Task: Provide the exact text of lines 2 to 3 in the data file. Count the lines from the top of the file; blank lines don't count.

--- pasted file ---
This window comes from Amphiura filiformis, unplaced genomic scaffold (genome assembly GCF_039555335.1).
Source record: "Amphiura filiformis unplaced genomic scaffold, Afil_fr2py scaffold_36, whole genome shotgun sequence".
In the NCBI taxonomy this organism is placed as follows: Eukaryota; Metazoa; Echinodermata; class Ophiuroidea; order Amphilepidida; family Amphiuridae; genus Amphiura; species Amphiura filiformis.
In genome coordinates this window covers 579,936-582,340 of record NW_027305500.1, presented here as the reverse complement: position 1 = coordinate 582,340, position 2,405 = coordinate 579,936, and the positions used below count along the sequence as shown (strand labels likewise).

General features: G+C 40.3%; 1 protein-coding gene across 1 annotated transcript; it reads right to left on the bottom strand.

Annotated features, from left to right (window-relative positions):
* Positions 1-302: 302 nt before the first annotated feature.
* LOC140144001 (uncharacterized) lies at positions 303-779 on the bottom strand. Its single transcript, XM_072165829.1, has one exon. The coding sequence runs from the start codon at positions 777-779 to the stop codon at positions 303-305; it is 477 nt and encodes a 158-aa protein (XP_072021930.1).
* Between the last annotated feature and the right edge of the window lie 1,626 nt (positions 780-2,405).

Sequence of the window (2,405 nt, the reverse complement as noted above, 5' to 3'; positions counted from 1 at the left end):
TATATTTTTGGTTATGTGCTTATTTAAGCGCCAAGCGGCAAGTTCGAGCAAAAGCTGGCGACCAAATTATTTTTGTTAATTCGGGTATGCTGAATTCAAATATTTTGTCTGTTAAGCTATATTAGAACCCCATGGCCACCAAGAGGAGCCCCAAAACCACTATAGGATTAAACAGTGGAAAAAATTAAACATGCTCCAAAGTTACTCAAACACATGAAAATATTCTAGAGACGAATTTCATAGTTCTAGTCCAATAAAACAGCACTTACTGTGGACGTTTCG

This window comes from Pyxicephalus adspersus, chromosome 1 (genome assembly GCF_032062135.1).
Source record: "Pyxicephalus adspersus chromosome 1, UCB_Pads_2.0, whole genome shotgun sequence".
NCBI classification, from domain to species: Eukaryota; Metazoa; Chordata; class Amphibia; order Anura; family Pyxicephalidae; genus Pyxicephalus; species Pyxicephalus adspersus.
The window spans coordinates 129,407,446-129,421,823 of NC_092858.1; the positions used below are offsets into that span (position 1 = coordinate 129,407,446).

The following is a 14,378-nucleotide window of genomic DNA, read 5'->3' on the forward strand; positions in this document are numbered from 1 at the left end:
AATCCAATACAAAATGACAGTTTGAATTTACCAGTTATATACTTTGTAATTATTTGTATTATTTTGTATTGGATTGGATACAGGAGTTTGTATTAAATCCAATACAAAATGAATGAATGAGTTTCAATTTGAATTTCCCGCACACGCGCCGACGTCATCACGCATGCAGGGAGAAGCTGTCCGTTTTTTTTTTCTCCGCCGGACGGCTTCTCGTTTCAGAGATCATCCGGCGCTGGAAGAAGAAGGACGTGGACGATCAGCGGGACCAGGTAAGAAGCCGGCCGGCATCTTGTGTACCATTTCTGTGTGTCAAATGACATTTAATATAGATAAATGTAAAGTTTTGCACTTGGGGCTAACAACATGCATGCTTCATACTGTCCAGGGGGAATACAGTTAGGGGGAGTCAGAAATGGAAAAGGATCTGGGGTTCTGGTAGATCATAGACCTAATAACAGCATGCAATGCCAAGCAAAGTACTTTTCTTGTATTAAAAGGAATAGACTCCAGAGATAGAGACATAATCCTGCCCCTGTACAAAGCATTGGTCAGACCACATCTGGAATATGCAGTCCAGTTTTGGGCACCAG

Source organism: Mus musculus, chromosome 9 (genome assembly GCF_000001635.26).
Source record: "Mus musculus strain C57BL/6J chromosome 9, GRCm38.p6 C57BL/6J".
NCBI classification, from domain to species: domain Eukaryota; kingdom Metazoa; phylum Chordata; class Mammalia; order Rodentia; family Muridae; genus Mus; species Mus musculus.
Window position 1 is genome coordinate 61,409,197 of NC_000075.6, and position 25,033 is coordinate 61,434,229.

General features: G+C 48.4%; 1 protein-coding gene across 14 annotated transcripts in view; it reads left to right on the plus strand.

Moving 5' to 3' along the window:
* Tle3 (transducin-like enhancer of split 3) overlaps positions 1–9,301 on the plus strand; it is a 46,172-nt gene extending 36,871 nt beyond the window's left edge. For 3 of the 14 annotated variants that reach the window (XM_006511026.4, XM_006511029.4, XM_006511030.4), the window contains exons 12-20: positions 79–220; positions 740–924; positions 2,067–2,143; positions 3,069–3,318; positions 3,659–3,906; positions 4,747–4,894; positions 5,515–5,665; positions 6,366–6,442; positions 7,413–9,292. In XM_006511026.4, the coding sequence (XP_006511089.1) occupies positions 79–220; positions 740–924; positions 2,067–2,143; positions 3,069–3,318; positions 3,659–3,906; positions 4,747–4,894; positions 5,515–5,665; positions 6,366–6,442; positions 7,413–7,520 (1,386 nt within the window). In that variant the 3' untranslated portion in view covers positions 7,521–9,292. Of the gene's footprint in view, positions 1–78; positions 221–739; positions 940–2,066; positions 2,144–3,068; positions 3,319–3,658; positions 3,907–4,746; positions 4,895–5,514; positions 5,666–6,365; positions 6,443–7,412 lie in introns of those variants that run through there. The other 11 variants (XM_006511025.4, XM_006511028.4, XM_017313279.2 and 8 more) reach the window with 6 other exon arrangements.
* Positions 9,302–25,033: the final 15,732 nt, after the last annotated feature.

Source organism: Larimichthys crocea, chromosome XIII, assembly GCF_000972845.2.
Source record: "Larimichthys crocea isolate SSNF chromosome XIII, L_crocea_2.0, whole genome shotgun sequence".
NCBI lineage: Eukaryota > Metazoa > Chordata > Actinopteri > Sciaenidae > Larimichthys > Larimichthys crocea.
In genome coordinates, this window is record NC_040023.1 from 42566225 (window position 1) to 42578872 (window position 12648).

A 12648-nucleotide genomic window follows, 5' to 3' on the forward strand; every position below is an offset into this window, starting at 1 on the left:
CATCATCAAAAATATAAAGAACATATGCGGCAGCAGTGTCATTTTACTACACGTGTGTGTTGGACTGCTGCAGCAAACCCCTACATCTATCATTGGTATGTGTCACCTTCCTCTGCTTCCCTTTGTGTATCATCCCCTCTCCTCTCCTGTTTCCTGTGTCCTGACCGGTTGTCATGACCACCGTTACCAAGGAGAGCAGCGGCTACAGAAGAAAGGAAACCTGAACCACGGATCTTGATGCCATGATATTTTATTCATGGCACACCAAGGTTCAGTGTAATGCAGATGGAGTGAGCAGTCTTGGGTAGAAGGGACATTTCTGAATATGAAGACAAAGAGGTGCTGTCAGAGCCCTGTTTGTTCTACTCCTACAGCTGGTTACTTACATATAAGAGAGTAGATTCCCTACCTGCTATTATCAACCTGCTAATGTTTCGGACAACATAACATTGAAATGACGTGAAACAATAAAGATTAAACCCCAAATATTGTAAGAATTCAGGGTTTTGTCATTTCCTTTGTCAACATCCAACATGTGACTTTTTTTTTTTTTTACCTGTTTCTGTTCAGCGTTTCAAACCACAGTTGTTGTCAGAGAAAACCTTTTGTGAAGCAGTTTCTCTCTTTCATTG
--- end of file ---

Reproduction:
Source record: "Amphiura filiformis unplaced genomic scaffold, Afil_fr2py scaffold_36, whole genome shotgun sequence".
In the NCBI taxonomy this organism is placed as follows: Eukaryota; Metazoa; Echinodermata; class Ophiuroidea; order Amphilepidida; family Amphiuridae; genus Amphiura; species Amphiura filiformis.